There are hundreds of articles and videos that explain why Jallikattu is important in more ways than one. Yet there are many Indian millennials who aren’t aware of why there is so much activity against the ban of a sport that has been in place for centuries together.
Jallikattu at Alanganallur. Picture Credits : Naviin Prabhu
This is not only about the sport, festival or the tradition – but it’s also about letting go of something that has been with us for centuries together.
For starters, it is important to understand the rules of #Jallikattu
The above rules clearly indicate that there are very strict regulations in place to protect the bulls from being harmed.
A1 vs A2 – Type of Milk
The native Indian cows produce milk which is of the A2 variety. It has A2 beta-casein, the protein that body can absorb quickly and has no side effects.
However, the foreign breeds produce milk which is of the A1 variety. Research across the globe has proved that A1 milk has been related to Autism, Diabetes, indigestion and even schizophrenia. The A1 protein releases BCM -7 which is an opioid (A substance that affects the nervous system).
Nature is designed by god in such a way that the easiest way to wipe off a breed is to either remove the male ones or female ones completely so that the reproduction stops and new off-springs are not born of the same breed. Understanding this is very important as it plays a major part in this situation.
There were 130 or so cattle breeds in India 100 years ago and now there are only 37. Tamil Nadu had six cattle breeds earlier and now we have lost the Alambadi breed. The remaining breeds are Kangayam, Pulikulam, Umbalachery, Barugur and Malai Maadu.
So if the existing Indian breeds get wiped out, gradually the dairy market would be controlled by the foreign breeds and their owners. The foreign breeds are not accustomed to the tropical climate and their primary purpose is for milk production.
Large multinational companies can step into the largest market of the world, take their shares in the dairy pie and make billions in profits as they will control the supply and the demand of milk in the country.
Milk which is currently selling at around 50 per litre will reach anywhere between 120 – 150 sooner than we think if we stay silent right now. And the worst part, we would be paying huge for drinking A1 milk that has numerous side effects.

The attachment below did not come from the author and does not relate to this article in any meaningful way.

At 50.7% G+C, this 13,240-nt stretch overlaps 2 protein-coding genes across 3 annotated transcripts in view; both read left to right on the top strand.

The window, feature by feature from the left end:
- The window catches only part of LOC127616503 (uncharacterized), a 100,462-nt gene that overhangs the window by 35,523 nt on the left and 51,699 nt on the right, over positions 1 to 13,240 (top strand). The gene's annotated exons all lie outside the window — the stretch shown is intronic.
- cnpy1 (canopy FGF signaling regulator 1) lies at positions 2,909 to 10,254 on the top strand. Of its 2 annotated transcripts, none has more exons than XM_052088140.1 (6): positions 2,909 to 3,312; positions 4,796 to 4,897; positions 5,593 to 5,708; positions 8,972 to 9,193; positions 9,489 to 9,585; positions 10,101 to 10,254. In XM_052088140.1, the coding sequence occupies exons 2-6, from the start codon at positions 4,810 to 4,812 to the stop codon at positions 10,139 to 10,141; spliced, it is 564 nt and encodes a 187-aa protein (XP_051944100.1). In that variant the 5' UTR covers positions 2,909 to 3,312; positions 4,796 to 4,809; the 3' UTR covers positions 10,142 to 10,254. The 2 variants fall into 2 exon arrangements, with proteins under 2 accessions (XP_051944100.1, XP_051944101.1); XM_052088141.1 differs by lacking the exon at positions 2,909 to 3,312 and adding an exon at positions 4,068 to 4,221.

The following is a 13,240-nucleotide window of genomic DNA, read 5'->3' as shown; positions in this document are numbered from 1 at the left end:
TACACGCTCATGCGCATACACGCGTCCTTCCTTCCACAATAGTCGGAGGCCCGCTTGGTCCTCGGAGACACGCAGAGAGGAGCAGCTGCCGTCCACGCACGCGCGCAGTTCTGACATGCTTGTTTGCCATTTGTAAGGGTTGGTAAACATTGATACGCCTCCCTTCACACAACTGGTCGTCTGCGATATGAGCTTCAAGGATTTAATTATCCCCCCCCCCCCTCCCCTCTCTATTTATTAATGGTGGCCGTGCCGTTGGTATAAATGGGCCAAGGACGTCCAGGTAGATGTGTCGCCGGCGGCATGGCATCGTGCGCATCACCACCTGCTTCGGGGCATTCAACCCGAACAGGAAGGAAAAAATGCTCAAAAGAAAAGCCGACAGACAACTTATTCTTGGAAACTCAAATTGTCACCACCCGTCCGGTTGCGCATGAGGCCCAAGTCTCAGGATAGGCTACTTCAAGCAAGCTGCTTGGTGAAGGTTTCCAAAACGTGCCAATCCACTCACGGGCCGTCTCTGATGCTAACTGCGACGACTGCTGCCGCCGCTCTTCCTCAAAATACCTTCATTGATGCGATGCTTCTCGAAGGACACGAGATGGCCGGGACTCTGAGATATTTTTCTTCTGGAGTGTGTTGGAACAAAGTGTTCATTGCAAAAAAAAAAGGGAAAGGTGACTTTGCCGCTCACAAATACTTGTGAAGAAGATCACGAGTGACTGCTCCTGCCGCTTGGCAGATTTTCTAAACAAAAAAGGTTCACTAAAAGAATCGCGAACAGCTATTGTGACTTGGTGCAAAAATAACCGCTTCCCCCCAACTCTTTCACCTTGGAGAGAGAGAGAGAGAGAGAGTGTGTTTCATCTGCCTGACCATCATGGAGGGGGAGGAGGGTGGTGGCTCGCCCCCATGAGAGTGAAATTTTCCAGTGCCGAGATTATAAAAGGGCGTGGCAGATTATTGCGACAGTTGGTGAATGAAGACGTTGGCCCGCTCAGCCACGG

Jallikattu – Origins (Source)
Imagine this scene a few thousand years ago in the Indus Valley region. A group of herders out grazing a few hundred cattle, enjoying the warm sun on their backs with the occasional cry of a calf seeking its mother and the mother guiding it. The whole herd is on the move as the lazy day passes by.
Suddenly a bull decides to run astray. With wild animals lurking, there is the danger of the herd breaking up into smaller groups. A young herder emerges and chases the bull. Bulls being males high on testosterone run quite fast and finally the herder catches up with it. He lunges forward and holds onto the hump of the bull. The hump is a unique feature of Bos Indicus cattle. He manages to hold onto the hump, slowing the bull down and finally stopping it. He leads it back to the herd.
Now imagine this scene repeated on a daily basis and the herders sharing the story with the villagers when they pen the cattle for the night. Over time, the skill of embracing the hump to slow the bull down is celebrated and contests are held to showcase the skill. This is called Eru Thazhuvuthalmeaning ‘Embracing a Bull’. Indus Valley civilisation is known for being one of the most advanced and sophisticated amongst its contemporaries. The sport of Eru Thazhuvathal is celebrated so much that they decide to make a seal depicting the same.
During the rule of the Nayak kings, gold coins, wrapped in a piece of cloth were tied to the horns, and the tackler hung on to the hump of the bull and untied the knot to get at the prize. Jalli/salli means ‘coins’, and kattu is ‘tied’. A small bag of coins was tied to the horns of the bulls, which the players claimed as a prize. The only way you could do that was to embrace the hump of the bull long enough to grab the bag without getting hit.